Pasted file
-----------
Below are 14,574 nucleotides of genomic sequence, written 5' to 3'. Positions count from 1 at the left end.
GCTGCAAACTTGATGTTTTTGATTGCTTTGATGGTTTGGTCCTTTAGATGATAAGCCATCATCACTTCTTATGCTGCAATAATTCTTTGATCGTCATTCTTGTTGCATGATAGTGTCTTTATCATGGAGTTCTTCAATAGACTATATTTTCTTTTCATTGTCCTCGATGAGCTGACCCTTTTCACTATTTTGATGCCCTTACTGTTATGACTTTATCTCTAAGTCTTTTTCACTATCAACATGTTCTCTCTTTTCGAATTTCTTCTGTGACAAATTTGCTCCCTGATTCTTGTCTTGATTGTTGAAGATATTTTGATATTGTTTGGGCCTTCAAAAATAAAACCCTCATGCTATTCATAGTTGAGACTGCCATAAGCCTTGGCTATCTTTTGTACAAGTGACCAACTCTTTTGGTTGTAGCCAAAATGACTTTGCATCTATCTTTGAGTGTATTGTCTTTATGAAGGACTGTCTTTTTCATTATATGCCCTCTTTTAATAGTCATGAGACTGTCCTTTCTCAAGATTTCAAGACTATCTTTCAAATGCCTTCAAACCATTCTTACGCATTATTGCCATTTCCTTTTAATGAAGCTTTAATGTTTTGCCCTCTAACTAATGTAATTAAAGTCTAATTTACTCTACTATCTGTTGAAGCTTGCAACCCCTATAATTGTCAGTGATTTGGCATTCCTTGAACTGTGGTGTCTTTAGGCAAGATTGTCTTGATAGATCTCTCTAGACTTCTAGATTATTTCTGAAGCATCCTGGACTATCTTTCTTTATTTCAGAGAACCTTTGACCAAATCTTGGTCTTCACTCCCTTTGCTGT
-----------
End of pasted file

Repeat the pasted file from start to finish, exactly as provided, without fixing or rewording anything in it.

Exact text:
Below are 14,574 nucleotides of genomic sequence, written 5' to 3'. Positions count from 1 at the left end.
GCTGCAAACTTGATGTTTTTGATTGCTTTGATGGTTTGGTCCTTTAGATGATAAGCCATCATCACTTCTTATGCTGCAATAATTCTTTGATCGTCATTCTTGTTGCATGATAGTGTCTTTATCATGGAGTTCTTCAATAGACTATATTTTCTTTTCATTGTCCTCGATGAGCTGACCCTTTTCACTATTTTGATGCCCTTACTGTTATGACTTTATCTCTAAGTCTTTTTCACTATCAACATGTTCTCTCTTTTCGAATTTCTTCTGTGACAAATTTGCTCCCTGATTCTTGTCTTGATTGTTGAAGATATTTTGATATTGTTTGGGCCTTCAAAAATAAAACCCTCATGCTATTCATAGTTGAGACTGCCATAAGCCTTGGCTATCTTTTGTACAAGTGACCAACTCTTTTGGTTGTAGCCAAAATGACTTTGCATCTATCTTTGAGTGTATTGTCTTTATGAAGGACTGTCTTTTTCATTATATGCCCTCTTTTAATAGTCATGAGACTGTCCTTTCTCAAGATTTCAAGACTATCTTTCAAATGCCTTCAAACCATTCTTACGCATTATTGCCATTTCCTTTTAATGAAGCTTTAATGTTTTGCCCTCTAACTAATGTAATTAAAGTCTAATTTACTCTACTATCTGTTGAAGCTTGCAACCCCTATAATTGTCAGTGATTTGGCATTCCTTGAACTGTGGTGTCTTTAGGCAAGATTGTCTTGATAGATCTCTCTAGACTTCTAGATTATTTCTGAAGCATCCTGGACTATCTTTCTTTATTTCAGAGAACCTTTGACCAAATCTTGGTCTTCACTCCCTTTGCTGT